I found Paul’s work shortly after I’d moved to San Francisco, when I decided that I wanted to create a new kind of body for myself. I didn't want to knock myself out of balance by doing what I saw many others doing - taking chemical steroids, eating whey protein, working out in haphazard ways.
Paul’s work is the opposite of all that. It's layered and profound - He talks not just about how I should eat this much protein and carbs and calories or whatever, but about, diet, happiness, quiet, movement. And most importantly, how they interact with each other. How does sleep affect diet? How does moving the right way affect my ability to be happy? How do my relationships affect my posture?
Over the years, Paul’s public output has grown even more wholistic and more comprehensive - I heard him talking more and more about spirituality and capitalism and God and sex (not to mention Rudolf Steiner!). You’ll hear it on this episode - we start to talk about health, and we end up talking about God and reality and death and listening to your soul - and in the course, I hope you as a listener can recognize that these are the questions of health - that questions of health are extensions of questions about reality, God, death, creativity, and paradoxes.
This is a dizzying conversation about health and wellness.
And because Paul is funny, we start and end with dick jokes.
ON THIS EPISODE
- The options available for health, including doing nothing
- The importance of webbing together concepts of health
- The individuality of health and how to chose between experts
- "It's not a crisis, it's an awakening...If you're running away from a lion, it's a bad idea to throw in a cartwheel!"
- Why we need to be "world-centric"
- The reason why the world absolutely depends on your existence
- How realizing you can't see your own face gives you a reality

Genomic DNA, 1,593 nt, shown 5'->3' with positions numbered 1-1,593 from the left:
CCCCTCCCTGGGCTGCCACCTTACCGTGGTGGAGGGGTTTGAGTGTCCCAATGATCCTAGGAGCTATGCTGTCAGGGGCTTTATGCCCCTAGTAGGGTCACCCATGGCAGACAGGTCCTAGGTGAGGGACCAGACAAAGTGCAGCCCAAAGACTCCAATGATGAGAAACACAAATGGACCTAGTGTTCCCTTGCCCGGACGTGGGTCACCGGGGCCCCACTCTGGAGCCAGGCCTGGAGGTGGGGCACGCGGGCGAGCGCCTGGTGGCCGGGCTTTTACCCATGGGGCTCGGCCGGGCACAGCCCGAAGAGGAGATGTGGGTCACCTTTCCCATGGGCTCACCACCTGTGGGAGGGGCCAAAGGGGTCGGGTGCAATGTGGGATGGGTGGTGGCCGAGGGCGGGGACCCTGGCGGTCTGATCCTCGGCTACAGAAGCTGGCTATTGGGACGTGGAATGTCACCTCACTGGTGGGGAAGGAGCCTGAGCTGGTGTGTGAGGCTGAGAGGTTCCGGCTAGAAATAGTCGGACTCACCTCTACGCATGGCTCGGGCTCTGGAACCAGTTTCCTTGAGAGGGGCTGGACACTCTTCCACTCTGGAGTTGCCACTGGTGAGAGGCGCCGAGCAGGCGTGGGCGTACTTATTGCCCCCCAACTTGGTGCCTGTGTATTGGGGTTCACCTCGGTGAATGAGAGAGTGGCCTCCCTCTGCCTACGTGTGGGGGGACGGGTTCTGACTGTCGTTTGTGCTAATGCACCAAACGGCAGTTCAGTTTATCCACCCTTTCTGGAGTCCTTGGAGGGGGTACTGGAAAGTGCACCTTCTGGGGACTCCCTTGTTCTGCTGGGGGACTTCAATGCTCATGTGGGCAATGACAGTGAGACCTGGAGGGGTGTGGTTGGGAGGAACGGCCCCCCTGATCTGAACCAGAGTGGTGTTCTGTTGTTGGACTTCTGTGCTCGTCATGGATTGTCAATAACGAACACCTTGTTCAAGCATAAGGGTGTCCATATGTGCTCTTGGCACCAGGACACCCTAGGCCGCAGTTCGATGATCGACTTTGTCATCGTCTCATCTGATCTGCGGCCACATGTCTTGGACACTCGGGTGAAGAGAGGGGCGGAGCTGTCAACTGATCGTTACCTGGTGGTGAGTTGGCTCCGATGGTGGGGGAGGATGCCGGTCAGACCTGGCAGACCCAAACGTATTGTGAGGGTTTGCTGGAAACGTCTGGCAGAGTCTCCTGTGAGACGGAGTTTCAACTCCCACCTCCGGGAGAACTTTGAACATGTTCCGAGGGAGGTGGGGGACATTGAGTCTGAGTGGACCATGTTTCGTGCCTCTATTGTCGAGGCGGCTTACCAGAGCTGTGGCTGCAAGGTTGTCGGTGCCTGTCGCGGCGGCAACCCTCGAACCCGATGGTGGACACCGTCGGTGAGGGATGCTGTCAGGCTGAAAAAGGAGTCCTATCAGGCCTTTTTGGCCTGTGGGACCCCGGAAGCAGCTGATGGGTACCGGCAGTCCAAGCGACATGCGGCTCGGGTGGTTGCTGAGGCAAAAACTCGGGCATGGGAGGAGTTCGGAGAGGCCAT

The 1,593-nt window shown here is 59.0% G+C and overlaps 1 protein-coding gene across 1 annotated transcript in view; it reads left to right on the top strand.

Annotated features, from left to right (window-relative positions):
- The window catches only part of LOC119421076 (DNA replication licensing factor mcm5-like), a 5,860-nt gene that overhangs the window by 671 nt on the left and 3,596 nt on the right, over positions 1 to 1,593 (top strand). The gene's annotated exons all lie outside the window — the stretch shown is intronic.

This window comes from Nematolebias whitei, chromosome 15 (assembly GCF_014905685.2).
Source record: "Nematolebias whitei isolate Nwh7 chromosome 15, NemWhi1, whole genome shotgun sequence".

- God witnessing itself through us
- The importance of reptiles for consciousness
- The hijacking of alternative health modalities by fundamentalists and racists
- Vegetarianism as a natural principle, not a rule
- The world as a schoolyard of souls
- Why we're not actually afraid of death
• For more on Paul, visit the CHEK Institute, of course, where you can sign up for courses, find practitioners in your area, and look into Paul Chek's media. A favorite episode of mine for our moment? "Creating Stability In A Time Of Crisis" Also, Paul does a multilayered Q&A on his show every few episodes. They're great introductions to his work and thinking. Here's his second Q&A which I particularly like. You can also read the sporadic entries on his blog.
• My two essays on the difficult time of my life are here: on being assaulted by my then-boyfriend and getting a lymphoma diagnosis.
• The quote, “God sleeps in the rock, dreams in the plant, stirs in the animal, and awakens in man," is attributed to Rumi, Ibn Arabi, Madame Blavatsky, and more. Anyway, it's good.
• For more on the creation of elementals, listen to AEWCH 67 with Daniel Joseph. And for a bit on being the universe witnessing yourself, listen to AEWCH 116 with Are Thoresen. And here's my conversation with Mona Eltahawy who says, on AEWCH 121, "If your community is ready for you, you're already too late."
• If you'd like to learn about Ian Stevenson's reincarnation research, here's a good resource.
• Here's a lovely picture of Shankaracharya for you to put your attention to:
• My friend Mira Bartok is the person whose brain was damaged and suddenly got more input. She wrote about her brain damage in the bestselling memoir, The Memory Palace.
• I wrote an accessible intro to the work of French psychoanalyst and philosopher Jacques Lacan as part of my "The Sex Radicals" series.
• I talked about the changing nature of archetypes in relation to consciousness on AEWCH 112 with Peter Berbegal.
• To get an intro to biogeometry, you can listen to Paul's conversation with Dr. Ibrahim Karim, and also this great intro to biogeometry with Dr. Karim on Nick Penault's podcast.
Friends - stay whole and stay healthy.